We remember that folx responsible for the original social uprising and gay revolution were the most marginalized people in society: Trans Women of Color, Butch Lesbians, sex workers, houseless street kids and Gender Non Conforming folx.
For the majority of U.S. history, LGBTQ2S folks have suffered oppression and violence at the hands of law enforcement. This compounded with discrimination in employment and housing has led to a history of hardship. On June 28 1969, community members of the LGBTQ community revolted against police brutality following a raid at the Stonewall Inn in New York City. For many days they fought for liberation. Beloved leaders in the fight were Trans Women of Color including Marsha P. Johnson, Sylvia Rivera and Storme DeLarverie. These women went on to make their mark on the LGBTQ community and the world through their strategic and powerful activism, advocacy and art.
Sylvia Rivera, one of the mothers of the Gay rights liberation movement said, “Street people and drag queens were the vanguards of the movement. They stood the forefront and fought the cops off. They were the ones that didn’t mind getting their heads bashed in. We weren’t afraid to take a punch. That’s why we stood up.”
Marsha P. Johnson famously asserted during a protest, “Darling, I want my gay rights now.”
It is said that after being billy clubbed at the Stonewall Inn that night by an officer, Storme stood up and led a crowd with her call to action, starting the famous riot by screaming, “Why don’t you do something?” Many believe this sparked the riot itself.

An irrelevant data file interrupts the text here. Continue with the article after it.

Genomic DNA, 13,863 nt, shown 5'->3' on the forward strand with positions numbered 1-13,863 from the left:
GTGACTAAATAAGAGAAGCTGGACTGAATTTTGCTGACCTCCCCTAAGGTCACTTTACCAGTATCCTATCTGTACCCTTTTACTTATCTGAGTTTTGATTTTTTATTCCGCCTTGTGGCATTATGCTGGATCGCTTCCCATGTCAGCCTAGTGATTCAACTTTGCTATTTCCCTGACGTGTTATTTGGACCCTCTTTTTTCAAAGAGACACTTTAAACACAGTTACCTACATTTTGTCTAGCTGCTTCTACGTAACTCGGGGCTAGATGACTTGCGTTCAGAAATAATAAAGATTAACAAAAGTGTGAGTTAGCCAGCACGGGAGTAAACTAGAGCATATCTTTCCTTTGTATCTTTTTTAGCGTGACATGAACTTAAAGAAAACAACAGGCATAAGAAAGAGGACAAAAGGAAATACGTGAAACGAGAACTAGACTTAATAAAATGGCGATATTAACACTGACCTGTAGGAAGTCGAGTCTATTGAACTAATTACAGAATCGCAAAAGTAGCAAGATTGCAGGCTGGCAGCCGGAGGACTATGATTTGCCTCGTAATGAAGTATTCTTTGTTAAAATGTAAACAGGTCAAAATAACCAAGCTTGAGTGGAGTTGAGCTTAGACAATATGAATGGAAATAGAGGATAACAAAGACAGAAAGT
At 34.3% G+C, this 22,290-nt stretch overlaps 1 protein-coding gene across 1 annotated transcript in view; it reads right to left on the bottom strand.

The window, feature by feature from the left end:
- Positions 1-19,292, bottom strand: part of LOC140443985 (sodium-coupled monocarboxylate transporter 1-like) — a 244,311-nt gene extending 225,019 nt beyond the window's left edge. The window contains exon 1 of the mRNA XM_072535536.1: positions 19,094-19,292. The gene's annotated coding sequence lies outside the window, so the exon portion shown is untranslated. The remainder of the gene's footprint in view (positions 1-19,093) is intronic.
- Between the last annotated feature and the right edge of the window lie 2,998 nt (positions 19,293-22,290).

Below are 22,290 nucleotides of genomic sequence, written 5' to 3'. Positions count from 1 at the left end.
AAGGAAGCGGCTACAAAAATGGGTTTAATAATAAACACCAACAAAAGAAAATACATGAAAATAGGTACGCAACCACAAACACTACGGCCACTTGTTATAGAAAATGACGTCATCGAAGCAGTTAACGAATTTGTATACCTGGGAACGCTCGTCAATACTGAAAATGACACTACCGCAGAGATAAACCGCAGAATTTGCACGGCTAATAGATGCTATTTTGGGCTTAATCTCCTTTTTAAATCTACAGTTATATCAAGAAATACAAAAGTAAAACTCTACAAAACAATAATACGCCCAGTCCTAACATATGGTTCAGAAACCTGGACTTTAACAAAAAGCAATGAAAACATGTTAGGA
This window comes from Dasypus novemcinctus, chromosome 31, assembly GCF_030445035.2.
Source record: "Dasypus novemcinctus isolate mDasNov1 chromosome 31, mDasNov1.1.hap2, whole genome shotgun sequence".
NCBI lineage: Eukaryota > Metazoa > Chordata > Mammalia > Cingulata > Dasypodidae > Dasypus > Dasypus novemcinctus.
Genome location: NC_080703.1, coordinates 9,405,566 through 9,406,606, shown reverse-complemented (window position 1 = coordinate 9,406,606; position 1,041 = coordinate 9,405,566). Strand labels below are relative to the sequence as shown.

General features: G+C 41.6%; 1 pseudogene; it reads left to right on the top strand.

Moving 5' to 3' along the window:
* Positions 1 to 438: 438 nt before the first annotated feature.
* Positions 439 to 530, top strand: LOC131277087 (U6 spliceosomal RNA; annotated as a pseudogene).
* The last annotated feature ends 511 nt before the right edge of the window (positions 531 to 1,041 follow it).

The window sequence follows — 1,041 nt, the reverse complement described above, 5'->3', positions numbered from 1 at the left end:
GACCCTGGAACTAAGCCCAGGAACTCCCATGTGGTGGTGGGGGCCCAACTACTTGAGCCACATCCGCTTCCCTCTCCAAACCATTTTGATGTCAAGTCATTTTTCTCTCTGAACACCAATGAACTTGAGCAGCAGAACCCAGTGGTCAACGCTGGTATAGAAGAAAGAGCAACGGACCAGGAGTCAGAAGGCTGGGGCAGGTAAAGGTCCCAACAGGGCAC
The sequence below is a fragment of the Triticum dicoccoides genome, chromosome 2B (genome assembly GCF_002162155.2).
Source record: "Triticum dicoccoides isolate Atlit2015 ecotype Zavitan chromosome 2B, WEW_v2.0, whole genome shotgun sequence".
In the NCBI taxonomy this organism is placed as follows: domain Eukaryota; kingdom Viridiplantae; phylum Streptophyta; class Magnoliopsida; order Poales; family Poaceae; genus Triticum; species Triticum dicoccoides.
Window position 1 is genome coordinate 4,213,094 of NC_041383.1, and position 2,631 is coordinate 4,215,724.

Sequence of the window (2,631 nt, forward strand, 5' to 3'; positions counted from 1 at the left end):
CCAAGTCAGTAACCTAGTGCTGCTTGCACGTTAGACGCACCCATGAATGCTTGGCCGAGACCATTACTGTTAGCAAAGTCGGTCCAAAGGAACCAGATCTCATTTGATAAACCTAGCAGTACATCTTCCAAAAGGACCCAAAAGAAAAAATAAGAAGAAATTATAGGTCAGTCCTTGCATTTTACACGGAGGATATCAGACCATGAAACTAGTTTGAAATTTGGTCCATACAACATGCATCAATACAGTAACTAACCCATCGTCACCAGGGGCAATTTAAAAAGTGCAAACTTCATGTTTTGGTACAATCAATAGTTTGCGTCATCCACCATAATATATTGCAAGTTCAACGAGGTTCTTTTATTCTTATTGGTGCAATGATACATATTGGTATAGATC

It was the people who were most rejected by society, who rejected society’s standards, that changed things. The Stonewall Riots changed the country and the world, revolutionizing gay rights and giving a voice to the marginalized voices of LGBTQ people who had been largely unheard by mainstream America.
It’s important to recognize that Trans Women of Color are categorically responsible for the Gay rights movement as we know it today. We thank them for their work and the mark they have left upon us all and we will continue the fight.
We remember that Pride was first a riot.
YWCA welcomes you to a discussion of “Moonlight” in honor of Pride Month. July 9 at 6 p.m.
What happened to the June Film Screening? YWCAOlympia wants to acknowledge, support and honor the momentum and activism happening in our community and around the globe. We know these efforts take your time and energy. With these thoughts, we decided to postpone our Movie Discussion that was scheduled for June 12.
One focus of the event is to honor and recognize Pride Month. We hope the postponement is helpful to support what is happening now and still honors Pride Month and contributions of the Stonewall riots.